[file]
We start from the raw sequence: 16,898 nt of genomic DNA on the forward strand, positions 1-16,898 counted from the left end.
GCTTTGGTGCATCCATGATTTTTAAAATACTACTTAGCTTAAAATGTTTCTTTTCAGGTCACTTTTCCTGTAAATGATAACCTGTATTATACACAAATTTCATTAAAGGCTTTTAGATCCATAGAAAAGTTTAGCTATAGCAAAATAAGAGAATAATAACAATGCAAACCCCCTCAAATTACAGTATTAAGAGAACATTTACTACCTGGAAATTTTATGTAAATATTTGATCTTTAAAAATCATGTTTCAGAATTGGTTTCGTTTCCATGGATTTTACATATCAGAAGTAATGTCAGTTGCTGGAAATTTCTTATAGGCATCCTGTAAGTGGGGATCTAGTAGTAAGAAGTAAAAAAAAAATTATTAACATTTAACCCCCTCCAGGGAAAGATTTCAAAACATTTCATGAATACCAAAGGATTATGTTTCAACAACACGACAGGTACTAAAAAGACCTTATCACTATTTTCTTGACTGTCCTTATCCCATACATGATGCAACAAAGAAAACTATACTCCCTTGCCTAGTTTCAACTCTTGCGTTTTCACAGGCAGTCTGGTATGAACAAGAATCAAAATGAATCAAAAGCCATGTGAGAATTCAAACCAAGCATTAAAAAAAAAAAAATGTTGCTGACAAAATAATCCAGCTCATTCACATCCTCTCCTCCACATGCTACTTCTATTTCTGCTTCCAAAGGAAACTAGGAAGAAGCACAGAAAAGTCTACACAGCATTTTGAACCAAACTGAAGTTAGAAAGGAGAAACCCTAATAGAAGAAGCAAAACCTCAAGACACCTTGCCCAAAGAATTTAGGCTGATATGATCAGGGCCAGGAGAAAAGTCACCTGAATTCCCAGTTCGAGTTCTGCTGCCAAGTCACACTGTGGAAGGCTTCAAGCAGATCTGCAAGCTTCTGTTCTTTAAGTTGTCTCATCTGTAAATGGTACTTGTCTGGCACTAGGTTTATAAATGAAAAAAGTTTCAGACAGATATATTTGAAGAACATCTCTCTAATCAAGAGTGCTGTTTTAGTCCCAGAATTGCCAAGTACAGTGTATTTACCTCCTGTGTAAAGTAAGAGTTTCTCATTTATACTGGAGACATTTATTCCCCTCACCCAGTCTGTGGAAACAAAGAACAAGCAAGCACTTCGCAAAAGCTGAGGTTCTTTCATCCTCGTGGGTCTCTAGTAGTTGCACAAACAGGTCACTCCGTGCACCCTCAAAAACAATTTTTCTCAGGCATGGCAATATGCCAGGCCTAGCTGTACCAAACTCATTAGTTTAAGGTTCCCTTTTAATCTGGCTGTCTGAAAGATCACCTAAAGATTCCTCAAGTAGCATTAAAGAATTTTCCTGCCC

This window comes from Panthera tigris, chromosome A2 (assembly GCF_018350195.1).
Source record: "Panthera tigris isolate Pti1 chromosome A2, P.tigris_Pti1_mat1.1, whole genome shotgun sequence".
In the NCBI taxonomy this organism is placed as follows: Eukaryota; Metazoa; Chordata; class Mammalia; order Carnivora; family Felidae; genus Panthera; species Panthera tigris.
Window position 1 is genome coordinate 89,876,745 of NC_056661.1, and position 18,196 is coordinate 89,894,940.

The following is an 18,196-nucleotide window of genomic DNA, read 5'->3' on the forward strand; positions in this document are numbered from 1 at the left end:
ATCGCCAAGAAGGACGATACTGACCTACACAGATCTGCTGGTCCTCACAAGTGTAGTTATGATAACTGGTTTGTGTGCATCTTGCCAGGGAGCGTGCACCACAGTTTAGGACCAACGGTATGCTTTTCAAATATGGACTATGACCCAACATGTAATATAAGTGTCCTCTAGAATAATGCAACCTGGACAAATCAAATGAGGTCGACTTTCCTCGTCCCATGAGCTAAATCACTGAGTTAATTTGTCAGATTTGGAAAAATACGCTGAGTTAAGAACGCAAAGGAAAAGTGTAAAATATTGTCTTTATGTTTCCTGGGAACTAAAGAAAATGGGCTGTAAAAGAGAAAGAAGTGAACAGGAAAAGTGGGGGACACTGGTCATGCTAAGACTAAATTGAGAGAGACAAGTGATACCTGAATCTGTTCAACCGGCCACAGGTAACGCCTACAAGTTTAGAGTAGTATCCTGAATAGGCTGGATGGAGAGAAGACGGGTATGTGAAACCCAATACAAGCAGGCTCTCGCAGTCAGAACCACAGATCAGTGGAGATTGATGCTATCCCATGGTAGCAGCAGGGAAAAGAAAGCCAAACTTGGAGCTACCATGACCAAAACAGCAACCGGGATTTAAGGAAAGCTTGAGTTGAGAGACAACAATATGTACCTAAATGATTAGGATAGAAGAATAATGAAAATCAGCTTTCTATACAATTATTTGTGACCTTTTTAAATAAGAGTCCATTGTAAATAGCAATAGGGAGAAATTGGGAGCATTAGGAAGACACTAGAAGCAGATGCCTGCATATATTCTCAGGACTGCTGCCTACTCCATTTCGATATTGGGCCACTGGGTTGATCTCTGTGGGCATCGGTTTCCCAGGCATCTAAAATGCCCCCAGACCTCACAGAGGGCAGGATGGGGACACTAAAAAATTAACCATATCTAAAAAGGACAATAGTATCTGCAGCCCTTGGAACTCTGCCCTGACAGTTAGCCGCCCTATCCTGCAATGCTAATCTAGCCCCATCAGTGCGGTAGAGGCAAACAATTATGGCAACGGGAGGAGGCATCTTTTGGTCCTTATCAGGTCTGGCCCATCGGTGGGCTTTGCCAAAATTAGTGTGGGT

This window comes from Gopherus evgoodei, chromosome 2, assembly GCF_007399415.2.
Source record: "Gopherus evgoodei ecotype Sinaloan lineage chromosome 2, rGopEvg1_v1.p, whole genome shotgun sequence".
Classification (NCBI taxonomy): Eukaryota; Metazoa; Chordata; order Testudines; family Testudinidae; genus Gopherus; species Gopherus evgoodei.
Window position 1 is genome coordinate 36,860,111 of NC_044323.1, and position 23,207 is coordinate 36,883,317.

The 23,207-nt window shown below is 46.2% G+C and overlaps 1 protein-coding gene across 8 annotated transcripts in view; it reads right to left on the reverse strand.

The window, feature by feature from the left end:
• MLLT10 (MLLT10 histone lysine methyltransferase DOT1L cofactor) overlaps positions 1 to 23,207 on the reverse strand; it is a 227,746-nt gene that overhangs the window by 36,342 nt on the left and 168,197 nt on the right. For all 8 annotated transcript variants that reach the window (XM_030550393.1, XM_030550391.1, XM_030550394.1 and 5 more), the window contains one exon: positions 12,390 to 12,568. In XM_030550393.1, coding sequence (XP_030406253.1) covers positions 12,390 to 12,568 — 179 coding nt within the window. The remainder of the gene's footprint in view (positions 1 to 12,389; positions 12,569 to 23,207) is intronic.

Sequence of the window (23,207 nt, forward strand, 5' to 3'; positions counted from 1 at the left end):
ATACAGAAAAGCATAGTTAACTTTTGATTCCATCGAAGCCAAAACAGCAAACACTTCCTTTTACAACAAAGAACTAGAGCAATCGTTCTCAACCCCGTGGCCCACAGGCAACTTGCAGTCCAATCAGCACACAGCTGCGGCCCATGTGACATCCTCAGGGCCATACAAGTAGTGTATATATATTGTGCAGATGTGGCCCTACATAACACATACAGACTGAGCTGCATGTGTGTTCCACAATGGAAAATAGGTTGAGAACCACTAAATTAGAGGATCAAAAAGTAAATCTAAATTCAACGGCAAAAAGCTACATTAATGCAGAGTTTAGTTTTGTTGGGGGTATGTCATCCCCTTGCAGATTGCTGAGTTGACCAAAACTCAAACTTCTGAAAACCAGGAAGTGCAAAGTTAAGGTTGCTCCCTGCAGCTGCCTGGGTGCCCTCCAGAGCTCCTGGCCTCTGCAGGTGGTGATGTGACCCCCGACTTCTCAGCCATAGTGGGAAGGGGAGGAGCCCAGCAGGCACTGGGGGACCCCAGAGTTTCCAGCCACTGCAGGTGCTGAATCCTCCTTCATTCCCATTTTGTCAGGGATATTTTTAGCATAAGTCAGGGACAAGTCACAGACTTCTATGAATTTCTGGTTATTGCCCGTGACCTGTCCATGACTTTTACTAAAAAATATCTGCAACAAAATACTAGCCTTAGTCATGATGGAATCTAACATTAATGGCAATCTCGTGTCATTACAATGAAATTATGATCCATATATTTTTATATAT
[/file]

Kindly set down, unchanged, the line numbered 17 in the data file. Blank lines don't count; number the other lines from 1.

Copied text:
ATACAGAAAAGCATAGTTAACTTTTGATTCCATCGAAGCCAAAACAGCAAACACTTCCTTTTACAACAAAGAACTAGAGCAATCGTTCTCAACCCCGTGGCCCACAGGCAACTTGCAGTCCAATCAGCACACAGCTGCGGCCCATGTGACATCCTCAGGGCCATACAAGTAGTGTATATATATTGTGCAGATGTGGCCCTACATAACACATACAGACTGAGCTGCATGTGTGTTCCACAATGGAAAATAGGTTGAGAACCACTAAATTAGAGGATCAAAAAGTAAATCTAAATTCAACGGCAAAAAGCTACATTAATGCAGAGTTTAGTTTTGTTGGGGGTATGTCATCCCCTTGCAGATTGCTGAGTTGACCAAAACTCAAACTTCTGAAAACCAGGAAGTGCAAAGTTAAGGTTGCTCCCTGCAGCTGCCTGGGTGCCCTCCAGAGCTCCTGGCCTCTGCAGGTGGTGATGTGACCCCCGACTTCTCAGCCATAGTGGGAAGGGGAGGAGCCCAGCAGGCACTGGGGGACCCCAGAGTTTCCAGCCACTGCAGGTGCTGAATCCTCCTTCATTCCCATTTTGTCAGGGATATTTTTAGCATAAGTCAGGGACAAGTCACAGACTTCTATGAATTTCTGGTTATTGCCCGTGACCTGTCCATGACTTTTACTAAAAAATATCTGCAACAAAATACTAGCCTTAGTCATGATGGAATCTAACATTAATGGCAATCTCGTGTCATTACAATGAAATTATGATCCATATATTTTTATATAT